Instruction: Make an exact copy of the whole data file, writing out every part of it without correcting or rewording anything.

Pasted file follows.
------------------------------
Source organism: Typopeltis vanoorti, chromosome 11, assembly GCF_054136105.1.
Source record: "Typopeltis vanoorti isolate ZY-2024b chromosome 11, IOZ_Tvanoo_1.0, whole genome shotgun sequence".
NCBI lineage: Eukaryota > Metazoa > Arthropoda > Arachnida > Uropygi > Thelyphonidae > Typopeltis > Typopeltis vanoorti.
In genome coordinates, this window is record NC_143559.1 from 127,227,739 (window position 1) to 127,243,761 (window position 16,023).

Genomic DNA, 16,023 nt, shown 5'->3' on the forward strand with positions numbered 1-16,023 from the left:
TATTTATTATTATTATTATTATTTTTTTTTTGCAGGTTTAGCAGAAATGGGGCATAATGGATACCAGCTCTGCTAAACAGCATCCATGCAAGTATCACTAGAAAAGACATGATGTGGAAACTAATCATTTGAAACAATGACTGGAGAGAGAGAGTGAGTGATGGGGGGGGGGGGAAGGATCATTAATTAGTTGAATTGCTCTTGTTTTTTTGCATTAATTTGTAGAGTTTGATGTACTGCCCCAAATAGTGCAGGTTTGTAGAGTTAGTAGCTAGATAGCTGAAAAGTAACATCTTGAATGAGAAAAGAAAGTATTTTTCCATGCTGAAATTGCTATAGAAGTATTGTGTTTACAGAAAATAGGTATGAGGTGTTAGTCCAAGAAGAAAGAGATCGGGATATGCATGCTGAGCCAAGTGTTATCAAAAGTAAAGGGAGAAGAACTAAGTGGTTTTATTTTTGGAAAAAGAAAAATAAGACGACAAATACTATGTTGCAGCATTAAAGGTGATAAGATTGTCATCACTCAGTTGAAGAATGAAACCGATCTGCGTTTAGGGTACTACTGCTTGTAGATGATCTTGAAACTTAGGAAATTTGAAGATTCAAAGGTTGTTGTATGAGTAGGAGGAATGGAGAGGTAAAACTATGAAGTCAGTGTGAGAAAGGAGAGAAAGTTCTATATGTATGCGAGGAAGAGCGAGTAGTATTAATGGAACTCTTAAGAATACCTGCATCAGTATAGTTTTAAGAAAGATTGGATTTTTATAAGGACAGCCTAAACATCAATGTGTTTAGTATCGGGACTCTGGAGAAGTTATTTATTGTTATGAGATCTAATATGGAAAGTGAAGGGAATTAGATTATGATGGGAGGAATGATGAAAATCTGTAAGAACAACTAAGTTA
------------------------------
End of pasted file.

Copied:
Source organism: Typopeltis vanoorti, chromosome 11, assembly GCF_054136105.1.
Source record: "Typopeltis vanoorti isolate ZY-2024b chromosome 11, IOZ_Tvanoo_1.0, whole genome shotgun sequence".
NCBI lineage: Eukaryota > Metazoa > Arthropoda > Arachnida > Uropygi > Thelyphonidae > Typopeltis > Typopeltis vanoorti.
In genome coordinates, this window is record NC_143559.1 from 127,227,739 (window position 1) to 127,243,761 (window position 16,023).

Genomic DNA, 16,023 nt, shown 5'->3' on the forward strand with positions numbered 1-16,023 from the left:
TATTTATTATTATTATTATTATTTTTTTTTTGCAGGTTTAGCAGAAATGGGGCATAATGGATACCAGCTCTGCTAAACAGCATCCATGCAAGTATCACTAGAAAAGACATGATGTGGAAACTAATCATTTGAAACAATGACTGGAGAGAGAGAGTGAGTGATGGGGGGGGGGGGAAGGATCATTAATTAGTTGAATTGCTCTTGTTTTTTTGCATTAATTTGTAGAGTTTGATGTACTGCCCCAAATAGTGCAGGTTTGTAGAGTTAGTAGCTAGATAGCTGAAAAGTAACATCTTGAATGAGAAAAGAAAGTATTTTTCCATGCTGAAATTGCTATAGAAGTATTGTGTTTACAGAAAATAGGTATGAGGTGTTAGTCCAAGAAGAAAGAGATCGGGATATGCATGCTGAGCCAAGTGTTATCAAAAGTAAAGGGAGAAGAACTAAGTGGTTTTATTTTTGGAAAAAGAAAAATAAGACGACAAATACTATGTTGCAGCATTAAAGGTGATAAGATTGTCATCACTCAGTTGAAGAATGAAACCGATCTGCGTTTAGGGTACTACTGCTTGTAGATGATCTTGAAACTTAGGAAATTTGAAGATTCAAAGGTTGTTGTATGAGTAGGAGGAATGGAGAGGTAAAACTATGAAGTCAGTGTGAGAAAGGAGAGAAAGTTCTATATGTATGCGAGGAAGAGCGAGTAGTATTAATGGAACTCTTAAGAATACCTGCATCAGTATAGTTTTAAGAAAGATTGGATTTTTATAAGGACAGCCTAAACATCAATGTGTTTAGTATCGGGACTCTGGAGAAGTTATTTATTGTTATGAGATCTAATATGGAAAGTGAAGGGAATTAGATTATGATGGGAGGAATGATGAAAATCTGTAAGAACAACTAAGTTA